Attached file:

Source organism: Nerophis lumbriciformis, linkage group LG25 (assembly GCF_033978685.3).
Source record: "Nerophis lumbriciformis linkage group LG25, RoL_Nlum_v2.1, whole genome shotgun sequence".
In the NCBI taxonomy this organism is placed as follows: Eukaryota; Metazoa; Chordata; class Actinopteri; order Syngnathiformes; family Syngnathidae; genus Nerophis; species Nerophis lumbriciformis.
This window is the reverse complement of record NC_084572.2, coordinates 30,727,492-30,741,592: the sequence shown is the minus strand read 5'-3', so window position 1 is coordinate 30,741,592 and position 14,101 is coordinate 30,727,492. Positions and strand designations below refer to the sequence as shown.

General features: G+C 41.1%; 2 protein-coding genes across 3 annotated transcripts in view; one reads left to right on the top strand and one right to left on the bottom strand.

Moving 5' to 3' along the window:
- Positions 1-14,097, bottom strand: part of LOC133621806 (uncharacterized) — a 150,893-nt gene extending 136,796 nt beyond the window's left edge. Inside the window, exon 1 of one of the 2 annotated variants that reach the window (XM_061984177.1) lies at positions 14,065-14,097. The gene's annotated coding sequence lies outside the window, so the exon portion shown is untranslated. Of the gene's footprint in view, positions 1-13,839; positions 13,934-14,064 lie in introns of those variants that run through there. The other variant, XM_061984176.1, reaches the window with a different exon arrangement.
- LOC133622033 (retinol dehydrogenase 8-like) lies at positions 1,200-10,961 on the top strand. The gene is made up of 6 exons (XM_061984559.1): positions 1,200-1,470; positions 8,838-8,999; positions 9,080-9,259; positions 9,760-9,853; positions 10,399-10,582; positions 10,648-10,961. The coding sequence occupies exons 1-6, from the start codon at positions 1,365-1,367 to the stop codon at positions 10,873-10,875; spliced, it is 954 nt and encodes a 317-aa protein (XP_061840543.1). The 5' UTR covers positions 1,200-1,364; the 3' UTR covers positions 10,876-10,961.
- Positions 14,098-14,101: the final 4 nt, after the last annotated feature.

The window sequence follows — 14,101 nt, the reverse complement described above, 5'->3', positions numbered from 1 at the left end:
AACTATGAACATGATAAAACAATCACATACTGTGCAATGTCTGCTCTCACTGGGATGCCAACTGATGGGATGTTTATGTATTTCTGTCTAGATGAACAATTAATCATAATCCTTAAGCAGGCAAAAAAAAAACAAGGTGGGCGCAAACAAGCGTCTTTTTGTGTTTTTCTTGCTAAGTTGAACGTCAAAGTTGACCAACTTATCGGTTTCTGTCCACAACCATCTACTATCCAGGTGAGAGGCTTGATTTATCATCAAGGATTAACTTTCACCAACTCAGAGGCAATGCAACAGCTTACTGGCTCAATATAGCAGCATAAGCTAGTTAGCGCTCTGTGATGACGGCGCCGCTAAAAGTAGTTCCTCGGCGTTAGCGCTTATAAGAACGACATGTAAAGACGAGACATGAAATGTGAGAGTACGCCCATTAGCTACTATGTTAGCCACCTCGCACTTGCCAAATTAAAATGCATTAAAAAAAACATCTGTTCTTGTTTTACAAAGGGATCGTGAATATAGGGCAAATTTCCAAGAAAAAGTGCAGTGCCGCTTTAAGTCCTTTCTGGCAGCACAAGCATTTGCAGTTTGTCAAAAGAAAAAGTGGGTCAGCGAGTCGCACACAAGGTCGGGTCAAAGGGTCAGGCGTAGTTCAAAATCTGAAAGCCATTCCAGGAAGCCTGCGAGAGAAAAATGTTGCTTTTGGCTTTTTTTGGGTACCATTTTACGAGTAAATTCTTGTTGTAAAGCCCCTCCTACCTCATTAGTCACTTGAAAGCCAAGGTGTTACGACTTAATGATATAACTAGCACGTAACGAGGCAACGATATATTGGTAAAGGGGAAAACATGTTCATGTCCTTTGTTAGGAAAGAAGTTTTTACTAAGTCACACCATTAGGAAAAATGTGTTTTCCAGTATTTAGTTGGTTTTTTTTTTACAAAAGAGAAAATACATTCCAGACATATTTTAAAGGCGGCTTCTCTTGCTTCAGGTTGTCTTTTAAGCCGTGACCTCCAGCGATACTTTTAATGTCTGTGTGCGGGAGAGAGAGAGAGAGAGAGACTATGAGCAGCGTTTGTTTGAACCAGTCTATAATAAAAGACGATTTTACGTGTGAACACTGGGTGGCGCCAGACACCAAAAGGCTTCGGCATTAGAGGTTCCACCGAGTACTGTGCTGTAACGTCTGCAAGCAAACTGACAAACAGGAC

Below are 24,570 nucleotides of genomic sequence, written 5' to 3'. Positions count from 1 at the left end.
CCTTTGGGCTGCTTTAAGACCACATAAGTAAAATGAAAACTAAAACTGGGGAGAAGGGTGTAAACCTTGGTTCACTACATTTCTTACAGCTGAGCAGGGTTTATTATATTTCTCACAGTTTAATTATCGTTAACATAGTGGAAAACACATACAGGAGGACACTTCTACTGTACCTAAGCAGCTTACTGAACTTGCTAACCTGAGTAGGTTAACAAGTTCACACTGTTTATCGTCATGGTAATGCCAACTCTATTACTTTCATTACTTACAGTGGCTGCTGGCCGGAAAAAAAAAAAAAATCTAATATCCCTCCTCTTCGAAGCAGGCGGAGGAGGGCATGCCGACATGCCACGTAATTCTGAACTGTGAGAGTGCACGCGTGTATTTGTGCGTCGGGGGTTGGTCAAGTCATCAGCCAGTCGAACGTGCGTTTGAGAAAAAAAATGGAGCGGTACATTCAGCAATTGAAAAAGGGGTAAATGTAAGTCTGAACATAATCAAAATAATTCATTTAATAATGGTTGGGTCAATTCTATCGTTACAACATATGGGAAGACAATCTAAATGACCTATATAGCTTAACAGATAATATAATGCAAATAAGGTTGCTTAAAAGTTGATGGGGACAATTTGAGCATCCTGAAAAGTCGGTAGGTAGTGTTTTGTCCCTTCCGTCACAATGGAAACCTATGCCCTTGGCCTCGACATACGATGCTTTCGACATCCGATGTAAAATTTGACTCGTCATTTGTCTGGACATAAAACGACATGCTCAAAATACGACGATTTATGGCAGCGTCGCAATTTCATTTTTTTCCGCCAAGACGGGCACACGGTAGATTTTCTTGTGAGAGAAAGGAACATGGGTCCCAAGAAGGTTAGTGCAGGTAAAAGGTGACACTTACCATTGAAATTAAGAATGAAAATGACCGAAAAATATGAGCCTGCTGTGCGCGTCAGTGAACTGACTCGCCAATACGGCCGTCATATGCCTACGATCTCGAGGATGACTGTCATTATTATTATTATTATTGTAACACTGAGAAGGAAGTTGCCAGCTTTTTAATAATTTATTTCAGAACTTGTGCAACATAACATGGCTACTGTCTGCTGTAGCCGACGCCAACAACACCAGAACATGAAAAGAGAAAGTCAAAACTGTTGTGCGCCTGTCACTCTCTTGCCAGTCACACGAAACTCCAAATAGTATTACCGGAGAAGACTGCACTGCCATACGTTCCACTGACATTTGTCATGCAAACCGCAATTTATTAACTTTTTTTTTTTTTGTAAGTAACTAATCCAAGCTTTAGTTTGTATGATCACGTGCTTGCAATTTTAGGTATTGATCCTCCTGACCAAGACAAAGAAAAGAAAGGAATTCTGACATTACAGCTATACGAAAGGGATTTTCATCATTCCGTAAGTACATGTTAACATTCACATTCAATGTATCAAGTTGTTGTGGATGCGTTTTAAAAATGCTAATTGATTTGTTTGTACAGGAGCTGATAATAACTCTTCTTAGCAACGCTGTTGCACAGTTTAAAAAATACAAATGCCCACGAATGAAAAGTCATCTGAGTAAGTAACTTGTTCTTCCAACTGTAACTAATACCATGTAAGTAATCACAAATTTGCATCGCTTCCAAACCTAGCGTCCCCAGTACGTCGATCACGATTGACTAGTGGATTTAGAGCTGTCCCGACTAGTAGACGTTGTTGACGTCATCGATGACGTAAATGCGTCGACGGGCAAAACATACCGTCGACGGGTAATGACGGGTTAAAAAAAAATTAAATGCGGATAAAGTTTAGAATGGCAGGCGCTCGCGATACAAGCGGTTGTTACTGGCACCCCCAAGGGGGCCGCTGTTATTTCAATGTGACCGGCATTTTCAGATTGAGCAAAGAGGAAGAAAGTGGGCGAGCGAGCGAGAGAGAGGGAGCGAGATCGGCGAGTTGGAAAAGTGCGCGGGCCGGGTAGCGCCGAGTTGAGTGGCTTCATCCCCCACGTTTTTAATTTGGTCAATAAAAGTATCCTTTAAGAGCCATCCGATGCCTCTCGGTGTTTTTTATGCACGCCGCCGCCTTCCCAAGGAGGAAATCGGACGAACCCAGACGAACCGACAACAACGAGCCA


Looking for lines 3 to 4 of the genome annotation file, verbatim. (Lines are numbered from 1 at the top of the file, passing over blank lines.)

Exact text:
In the NCBI taxonomy this organism is placed as follows: Eukaryota; Metazoa; Chordata; class Actinopteri; order Syngnathiformes; family Syngnathidae; genus Nerophis; species Nerophis lumbriciformis.
This window is the reverse complement of record NC_084572.2, coordinates 30,727,492-30,741,592: the sequence shown is the minus strand read 5'-3', so window position 1 is coordinate 30,741,592 and position 14,101 is coordinate 30,727,492. Positions and strand designations below refer to the sequence as shown.